It’s the start of yet another year. No matter what the year level, it is always amazing how young the children and teens seem at the start of the school year, compared to the students we said goodbye to at the end of last year. Also at this time of year, I see two types of teachers: those preparing for success with technology, and those who are leaving it completely up to chance. The surprising thing is, it does not take very long to set up your class for the rest of the year. A couple of lessons is all it takes to take away so many issues that can arise later on.
1. Teach the Skills
Find out what computer skills yours students have, what skills they do not have but should, and work from there. This is where a school scope and sequence for computer skills is very useful – it helps guide the skills that are year level appropriate, and which match the skills that the school as a whole values.
2. Teach the Boundaries
It does not matter on the year level, the subject, or the school – every child will test the boundaries of what they can and cannot do with technology. Students need to be explicitly taught what is acceptable and what is not. This is going to look very different depending on the age of the students and the task. For early years students, it may be not using Google by themselves and staying in the one app. For older students, it may be avoiding social media. With real rewards and consequences in place early, the students will tend to make the right decisions for the remainder of the year).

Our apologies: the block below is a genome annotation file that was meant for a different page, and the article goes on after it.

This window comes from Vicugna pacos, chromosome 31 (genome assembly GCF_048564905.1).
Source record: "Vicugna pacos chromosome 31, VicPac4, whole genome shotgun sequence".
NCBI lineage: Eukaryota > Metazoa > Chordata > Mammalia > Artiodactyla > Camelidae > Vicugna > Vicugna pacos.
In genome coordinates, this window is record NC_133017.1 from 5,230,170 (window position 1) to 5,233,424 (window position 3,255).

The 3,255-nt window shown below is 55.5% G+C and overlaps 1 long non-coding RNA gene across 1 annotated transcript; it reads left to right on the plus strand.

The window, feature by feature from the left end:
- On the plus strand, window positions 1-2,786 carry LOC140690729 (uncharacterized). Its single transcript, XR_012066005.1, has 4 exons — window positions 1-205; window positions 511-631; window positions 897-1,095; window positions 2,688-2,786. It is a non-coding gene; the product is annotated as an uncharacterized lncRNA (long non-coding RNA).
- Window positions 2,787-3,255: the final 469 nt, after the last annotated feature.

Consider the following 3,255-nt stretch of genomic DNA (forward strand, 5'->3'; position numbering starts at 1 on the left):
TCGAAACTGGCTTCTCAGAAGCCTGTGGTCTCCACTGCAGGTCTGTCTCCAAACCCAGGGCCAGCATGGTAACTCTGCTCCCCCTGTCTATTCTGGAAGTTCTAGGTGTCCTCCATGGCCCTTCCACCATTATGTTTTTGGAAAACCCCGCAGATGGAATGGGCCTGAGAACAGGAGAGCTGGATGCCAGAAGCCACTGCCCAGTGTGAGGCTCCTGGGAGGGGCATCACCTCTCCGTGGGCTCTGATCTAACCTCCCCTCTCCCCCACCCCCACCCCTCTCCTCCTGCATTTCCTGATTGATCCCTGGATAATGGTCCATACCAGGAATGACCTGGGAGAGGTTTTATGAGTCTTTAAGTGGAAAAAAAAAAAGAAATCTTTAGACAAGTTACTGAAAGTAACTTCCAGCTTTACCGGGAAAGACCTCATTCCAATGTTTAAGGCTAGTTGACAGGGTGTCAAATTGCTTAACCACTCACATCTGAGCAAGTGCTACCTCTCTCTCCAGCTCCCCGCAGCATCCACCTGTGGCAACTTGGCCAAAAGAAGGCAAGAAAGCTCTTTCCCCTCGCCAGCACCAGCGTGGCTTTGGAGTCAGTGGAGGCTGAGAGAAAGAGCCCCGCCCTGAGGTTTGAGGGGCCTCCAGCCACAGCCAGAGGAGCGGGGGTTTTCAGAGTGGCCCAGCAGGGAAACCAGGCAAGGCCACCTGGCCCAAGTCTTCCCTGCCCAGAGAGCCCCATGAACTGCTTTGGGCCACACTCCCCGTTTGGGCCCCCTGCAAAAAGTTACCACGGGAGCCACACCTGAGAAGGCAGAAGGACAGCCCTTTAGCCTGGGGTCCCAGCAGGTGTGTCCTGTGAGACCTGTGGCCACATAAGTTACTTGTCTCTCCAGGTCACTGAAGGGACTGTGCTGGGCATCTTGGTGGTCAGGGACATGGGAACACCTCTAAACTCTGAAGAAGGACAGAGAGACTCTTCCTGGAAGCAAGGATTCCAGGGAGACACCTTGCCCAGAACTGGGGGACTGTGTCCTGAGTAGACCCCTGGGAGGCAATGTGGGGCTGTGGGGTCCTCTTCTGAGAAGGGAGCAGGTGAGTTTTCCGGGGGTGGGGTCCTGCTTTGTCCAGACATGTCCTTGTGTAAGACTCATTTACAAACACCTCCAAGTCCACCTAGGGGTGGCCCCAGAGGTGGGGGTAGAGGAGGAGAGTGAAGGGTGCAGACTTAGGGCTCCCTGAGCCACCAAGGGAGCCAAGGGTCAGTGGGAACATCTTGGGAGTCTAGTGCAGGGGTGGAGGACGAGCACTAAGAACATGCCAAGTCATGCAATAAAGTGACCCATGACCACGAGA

3. Teach the ‘when’ and the ‘why’
Students tend to fall into two categories – those who want to use technology for absolutely everything, no matter how appropriate it is for the task, and those who barely want to use it for anything, even when it is the most appropriate tool to use. Two of the most useful questions when approaching teaching technology is ‘will using technology during this lesson improve, maintain, or decrease learning outcomes?’ and ‘why are the students using technology during this lesson?’. If you have a good answer to both of these, then you can share these with your students, so they can begin to answer those questions for themselves.